Cool Web 2.0 Sites
Flickr founders Stewart Butterfield and Caterina Fake made the cover of Newsweek for their popular photo-sharing site. Digg founder Kevin Rose made the cover of BusinessWeek after his news-ranking site took off. Online video hub YouTube is ubiquitous, while social networking giants MySpace and Facebook are in everyone’s faces.
OK, we get it. Web 2.0 is a big deal.
But what about the Web 2.0 companies that haven’t made the cover of a magazine?
This is their week. The Chronicle today highlights some of the startups from this hot sector of the tech world — companies that fulfill the Web 2.0 philosophy of community, sharing and user-created content, and that fit in the modern gestalt with things like video, music and digital photos.
The only real requirement is that the companies are something you probably haven’t heard of before. And if you have, consider yourself hip. Debbie Landa, chief executive officer of the IBDNetwork, which runs the Under the Radar conference, says, “I’m definitely jaded because I know most of these really well.”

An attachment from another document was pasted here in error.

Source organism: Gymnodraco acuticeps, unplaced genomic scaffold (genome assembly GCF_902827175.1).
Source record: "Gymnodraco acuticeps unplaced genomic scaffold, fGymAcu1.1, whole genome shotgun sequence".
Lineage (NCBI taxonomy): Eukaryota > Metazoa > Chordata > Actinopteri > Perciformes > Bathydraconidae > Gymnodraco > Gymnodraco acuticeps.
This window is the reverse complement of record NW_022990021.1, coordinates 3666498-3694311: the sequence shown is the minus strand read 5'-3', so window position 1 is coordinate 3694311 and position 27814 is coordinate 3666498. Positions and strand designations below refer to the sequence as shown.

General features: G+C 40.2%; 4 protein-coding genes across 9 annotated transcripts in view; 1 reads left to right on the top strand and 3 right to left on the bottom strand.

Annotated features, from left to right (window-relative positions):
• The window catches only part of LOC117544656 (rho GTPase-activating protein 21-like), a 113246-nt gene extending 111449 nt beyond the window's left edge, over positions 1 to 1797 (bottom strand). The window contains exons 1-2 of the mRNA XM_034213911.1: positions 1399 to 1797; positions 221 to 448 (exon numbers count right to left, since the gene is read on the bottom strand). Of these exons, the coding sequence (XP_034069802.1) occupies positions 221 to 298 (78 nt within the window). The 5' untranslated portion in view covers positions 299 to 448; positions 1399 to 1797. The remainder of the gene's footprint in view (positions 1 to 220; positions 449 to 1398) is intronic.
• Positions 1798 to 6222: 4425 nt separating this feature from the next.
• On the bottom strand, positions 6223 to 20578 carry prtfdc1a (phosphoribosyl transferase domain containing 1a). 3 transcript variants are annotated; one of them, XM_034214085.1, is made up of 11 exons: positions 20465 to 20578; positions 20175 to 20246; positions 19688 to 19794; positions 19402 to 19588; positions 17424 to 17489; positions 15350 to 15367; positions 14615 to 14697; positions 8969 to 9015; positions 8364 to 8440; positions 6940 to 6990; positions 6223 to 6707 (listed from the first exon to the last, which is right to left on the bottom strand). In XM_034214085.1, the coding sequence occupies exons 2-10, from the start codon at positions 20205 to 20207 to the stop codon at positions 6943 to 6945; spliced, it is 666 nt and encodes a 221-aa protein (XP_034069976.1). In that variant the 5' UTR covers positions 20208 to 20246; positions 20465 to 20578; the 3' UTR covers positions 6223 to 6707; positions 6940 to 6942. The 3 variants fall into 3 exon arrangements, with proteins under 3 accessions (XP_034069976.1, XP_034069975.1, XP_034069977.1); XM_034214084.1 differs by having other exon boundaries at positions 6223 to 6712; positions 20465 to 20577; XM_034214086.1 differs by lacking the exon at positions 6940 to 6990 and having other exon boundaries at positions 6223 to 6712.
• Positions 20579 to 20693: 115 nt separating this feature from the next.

This survey is far from scientific. Many intriguing companies did not make the list, including FareCast, which tells you when the airline ticket you want to buy is likely to go up or down in price, and Vyew, a utility (like Google’s Writely) that lets you collaborate with someone online, and — well, a list like that might never end.
In the first quarter of this year, according to PricewaterhouseCoopers, 134 Web 2.0 companies received $869 million in venture funding, on pace to beat the $3 billion that 465 firms raked in last year. And that’s just the companies taking funding. Much of Web 2.0’s appeal is that engineers can start firms in their basements.
So next year, check those magazine covers for the companies on The Chronicle’s list. These guys are growing.
Web address: www.eyespot.com
Where they are: San Diego
What they do: Upload your video to Eyespot and use its tools to edit it and publish it on other sites.
The skinny: Eyespot ranks among the top video editing sites, according to trade publications and analysts, tapping into the popular pastime of mixing and mashing video clips.
The competition: Software programs such as Apple’s iMovie offer more whiz-bang features. Then there’s Palo Alto’s One True Media, which also makes it simple for users to create and edit music montages of photos and videos on the Web, then post them online. It also competes against San Francisco’s VideoEgg, another site that make it easy for users to edit and publish videos on other sites.